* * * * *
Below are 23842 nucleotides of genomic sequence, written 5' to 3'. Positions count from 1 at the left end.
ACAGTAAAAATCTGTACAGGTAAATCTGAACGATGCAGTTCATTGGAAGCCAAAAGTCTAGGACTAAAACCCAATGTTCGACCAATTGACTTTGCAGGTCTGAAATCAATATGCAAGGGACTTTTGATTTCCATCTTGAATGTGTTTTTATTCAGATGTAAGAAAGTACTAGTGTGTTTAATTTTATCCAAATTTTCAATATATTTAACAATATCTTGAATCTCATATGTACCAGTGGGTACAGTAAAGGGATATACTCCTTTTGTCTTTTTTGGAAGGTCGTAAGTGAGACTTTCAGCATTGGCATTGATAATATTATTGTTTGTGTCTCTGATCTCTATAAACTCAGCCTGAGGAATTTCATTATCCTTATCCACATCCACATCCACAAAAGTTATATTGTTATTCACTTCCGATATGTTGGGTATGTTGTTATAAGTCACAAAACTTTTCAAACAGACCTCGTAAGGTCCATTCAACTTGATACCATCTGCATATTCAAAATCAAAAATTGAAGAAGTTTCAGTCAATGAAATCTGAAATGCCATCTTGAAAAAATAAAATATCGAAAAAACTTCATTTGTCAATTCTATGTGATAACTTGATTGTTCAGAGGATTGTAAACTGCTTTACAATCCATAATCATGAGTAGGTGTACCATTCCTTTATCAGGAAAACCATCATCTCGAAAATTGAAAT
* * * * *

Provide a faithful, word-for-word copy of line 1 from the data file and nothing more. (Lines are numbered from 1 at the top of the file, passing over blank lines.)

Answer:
Below are 23842 nucleotides of genomic sequence, written 5' to 3'. Positions count from 1 at the left end.